Ay naku, di naman ako tumitingin sa typo. I have been communicating with people in Asia with worse typo and grammar. As long as I can understand the message, it's okay. Lines like this Horowitz gave Sarov an emotional depth? You will not see that in any of my reviews. I just don't know what exactly is "emotional depth" so I do not use it. That's why your review is nice.
It is like when I conduct a training. If there is a question that I cannot answer, I acknowledge the person who asked it by saying "Nice question... I will find the answer for you" Ha ha

Aaron Vincent Maybe you're just reading books that really has 'emotional depth' so its hard for you to recognize what 'emotional depth' is. But for a reader who tends to read books that won't require you to think and feel, it's a very distinct factor.

message 10: by K.D. (new)

K.D. Absolutely Fair enough. Thanks Aaron!

Catherine Mae Rafols Yeah! This is my 7th book of Anthony Horowitz too. The first 4 was The Power of Five and after that the 1st to the 3rd book which is Skeleton Key. It's awesome!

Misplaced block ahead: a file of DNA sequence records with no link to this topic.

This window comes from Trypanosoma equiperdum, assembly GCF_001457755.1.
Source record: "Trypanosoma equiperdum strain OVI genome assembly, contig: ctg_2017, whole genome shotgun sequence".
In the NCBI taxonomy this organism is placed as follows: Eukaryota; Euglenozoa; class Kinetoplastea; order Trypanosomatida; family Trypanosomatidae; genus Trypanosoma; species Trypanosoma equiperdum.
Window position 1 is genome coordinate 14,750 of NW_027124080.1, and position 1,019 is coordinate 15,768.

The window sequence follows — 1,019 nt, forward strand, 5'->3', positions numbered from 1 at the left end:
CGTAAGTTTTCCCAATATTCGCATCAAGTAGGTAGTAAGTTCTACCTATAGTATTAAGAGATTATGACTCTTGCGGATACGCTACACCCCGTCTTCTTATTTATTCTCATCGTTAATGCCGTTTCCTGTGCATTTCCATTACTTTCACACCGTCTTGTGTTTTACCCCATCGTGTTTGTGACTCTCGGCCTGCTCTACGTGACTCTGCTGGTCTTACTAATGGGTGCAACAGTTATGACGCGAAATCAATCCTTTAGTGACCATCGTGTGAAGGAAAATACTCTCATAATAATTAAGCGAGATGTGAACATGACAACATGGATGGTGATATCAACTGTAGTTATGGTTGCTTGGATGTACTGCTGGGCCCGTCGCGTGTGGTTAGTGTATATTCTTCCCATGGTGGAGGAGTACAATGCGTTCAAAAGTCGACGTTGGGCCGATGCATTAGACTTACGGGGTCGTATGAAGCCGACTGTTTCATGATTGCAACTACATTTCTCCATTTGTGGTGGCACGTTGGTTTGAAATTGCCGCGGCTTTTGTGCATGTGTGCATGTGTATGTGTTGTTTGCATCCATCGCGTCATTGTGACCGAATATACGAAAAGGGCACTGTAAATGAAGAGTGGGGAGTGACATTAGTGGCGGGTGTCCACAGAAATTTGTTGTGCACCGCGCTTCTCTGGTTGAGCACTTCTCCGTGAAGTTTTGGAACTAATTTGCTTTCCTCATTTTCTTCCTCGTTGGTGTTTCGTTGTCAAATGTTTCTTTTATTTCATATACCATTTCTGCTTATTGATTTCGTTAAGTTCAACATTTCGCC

message 12: by Luke (last edited Nov 30, 2014 06:02PM) (new)

Luke Littleton-strand The book adds more emotion to Alex. He has feelings of love and friendship because of Sabine. He also begins to show a hurt and painful side of him because of General Sarov. The general was also Alex's foil, because they both wanted to change the world for the better but the way they did it was drastically different. I didn't notice the deformities in the main villain until you mentioned it, but I will point out that Anthony does keep with the theme through Conrad. Conrad was not the main antagonist, but he played a key role in the book as a secondary antagonist.